Are you good with change? Accept that change is an inevitable part of healthcare (and life!). All of the change we experience is very stressful to some people – but with drug shortages, new technology, changing regulations, we are always going to be going through some state of change. Getting enough sleep and exercising can also do wonders for your mental state. Having solid goals and feeling like you are making progress on those goals adds to your resilience as well as learning from your failures and setbacks.
Join or participate in your community
Along the lines of awareness is community. I am a member of a pharmacist online group and it is amazing at the camaraderie in there. People will post a question unique to their billing software or dispensing system and they have resources; and it’s not just for technical issues – questions come up covering all aspects of pharmacy. Knowing that you are not alone is such a big factor with burnout, stress, and depression. Yes, healthcare professionals keep doing what they have to do and it’s hard when we look around and compare because it appears that everyone else is handling things well.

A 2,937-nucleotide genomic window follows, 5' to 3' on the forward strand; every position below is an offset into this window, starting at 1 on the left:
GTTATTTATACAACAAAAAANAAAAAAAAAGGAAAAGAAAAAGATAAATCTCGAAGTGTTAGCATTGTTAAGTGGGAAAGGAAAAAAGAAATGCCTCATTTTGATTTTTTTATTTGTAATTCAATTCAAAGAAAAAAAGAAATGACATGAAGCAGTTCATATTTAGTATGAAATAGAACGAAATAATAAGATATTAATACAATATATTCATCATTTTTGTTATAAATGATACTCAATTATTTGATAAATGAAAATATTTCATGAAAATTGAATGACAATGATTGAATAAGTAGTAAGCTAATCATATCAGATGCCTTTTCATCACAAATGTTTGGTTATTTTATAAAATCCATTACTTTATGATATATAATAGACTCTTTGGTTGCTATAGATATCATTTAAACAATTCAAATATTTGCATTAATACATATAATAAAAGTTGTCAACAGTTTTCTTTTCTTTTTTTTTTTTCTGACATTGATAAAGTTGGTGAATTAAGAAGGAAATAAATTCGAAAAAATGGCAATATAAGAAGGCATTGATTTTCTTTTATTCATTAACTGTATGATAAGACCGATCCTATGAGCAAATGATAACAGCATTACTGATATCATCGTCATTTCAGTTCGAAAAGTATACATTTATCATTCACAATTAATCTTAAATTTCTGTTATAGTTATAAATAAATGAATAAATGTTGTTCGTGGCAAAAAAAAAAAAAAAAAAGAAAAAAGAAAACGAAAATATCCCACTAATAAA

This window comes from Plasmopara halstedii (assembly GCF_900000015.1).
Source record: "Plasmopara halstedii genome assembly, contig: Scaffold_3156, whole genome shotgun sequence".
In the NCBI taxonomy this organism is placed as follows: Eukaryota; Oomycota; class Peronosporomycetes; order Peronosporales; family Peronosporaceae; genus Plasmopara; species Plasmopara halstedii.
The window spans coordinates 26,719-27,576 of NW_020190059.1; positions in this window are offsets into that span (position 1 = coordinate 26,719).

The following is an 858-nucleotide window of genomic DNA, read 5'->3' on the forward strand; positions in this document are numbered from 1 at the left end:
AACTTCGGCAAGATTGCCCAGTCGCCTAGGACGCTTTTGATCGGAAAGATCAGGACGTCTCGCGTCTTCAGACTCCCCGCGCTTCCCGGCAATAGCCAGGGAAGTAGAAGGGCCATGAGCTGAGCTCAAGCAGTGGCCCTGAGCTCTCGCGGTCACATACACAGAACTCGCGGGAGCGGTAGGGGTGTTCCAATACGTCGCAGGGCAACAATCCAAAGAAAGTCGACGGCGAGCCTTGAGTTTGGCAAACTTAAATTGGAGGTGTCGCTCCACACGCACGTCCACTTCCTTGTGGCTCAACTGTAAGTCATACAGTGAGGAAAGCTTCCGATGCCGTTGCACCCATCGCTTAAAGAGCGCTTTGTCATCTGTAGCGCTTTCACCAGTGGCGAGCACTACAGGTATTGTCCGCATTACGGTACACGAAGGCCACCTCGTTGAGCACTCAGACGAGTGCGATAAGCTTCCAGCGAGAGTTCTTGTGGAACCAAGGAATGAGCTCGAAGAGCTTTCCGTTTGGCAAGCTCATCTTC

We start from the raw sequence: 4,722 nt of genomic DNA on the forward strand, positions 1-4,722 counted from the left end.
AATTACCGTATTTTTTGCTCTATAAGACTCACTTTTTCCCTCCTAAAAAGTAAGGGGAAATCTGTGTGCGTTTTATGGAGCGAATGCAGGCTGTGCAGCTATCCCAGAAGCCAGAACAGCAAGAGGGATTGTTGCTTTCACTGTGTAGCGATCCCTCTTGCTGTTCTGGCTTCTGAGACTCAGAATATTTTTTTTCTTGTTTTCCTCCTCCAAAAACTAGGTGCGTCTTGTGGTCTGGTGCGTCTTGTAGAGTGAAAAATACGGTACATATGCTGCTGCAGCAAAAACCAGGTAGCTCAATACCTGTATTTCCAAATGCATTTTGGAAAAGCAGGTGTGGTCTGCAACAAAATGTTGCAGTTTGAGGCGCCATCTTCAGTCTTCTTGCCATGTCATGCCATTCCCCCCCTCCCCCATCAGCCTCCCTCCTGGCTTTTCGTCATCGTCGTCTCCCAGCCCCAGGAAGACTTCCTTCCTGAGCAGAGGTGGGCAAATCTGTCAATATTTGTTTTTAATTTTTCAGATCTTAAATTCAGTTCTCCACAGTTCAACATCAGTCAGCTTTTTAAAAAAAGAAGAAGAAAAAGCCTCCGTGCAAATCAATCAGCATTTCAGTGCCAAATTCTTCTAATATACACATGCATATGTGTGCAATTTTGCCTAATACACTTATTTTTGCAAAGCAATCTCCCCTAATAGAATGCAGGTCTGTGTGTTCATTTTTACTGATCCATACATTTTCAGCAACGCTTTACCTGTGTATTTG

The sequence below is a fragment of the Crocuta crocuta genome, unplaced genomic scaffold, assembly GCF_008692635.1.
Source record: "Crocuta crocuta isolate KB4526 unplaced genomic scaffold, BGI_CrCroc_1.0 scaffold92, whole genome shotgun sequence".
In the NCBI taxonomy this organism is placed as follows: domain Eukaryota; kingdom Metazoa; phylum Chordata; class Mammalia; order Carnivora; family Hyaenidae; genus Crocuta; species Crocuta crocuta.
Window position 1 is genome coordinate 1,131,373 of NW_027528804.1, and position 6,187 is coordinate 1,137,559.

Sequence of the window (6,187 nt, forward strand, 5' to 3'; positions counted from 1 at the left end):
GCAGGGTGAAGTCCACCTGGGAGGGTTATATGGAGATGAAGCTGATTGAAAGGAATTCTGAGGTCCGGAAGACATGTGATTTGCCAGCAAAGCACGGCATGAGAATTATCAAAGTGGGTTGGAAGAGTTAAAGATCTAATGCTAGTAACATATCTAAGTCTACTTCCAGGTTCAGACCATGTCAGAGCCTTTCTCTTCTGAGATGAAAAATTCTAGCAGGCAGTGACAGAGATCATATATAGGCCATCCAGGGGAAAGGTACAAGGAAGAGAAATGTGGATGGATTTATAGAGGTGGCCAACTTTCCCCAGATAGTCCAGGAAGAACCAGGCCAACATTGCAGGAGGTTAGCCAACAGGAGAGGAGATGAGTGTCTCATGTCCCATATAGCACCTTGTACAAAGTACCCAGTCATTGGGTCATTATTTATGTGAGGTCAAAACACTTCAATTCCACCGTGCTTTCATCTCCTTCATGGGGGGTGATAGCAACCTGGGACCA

Let it go
I say this all the time, it’s not personal. Work is work and some lucky people are working their passion (more on this later and how to get there!). Go home, take off your shoes, and stop replaying those stressful moments in your head.
There are many resources out there for you! The Fit Pharmacist has written a book on this subject. If you need more specifics, please send me a note.
As always, I am hear for questions, thoughts, or just for sharing your story!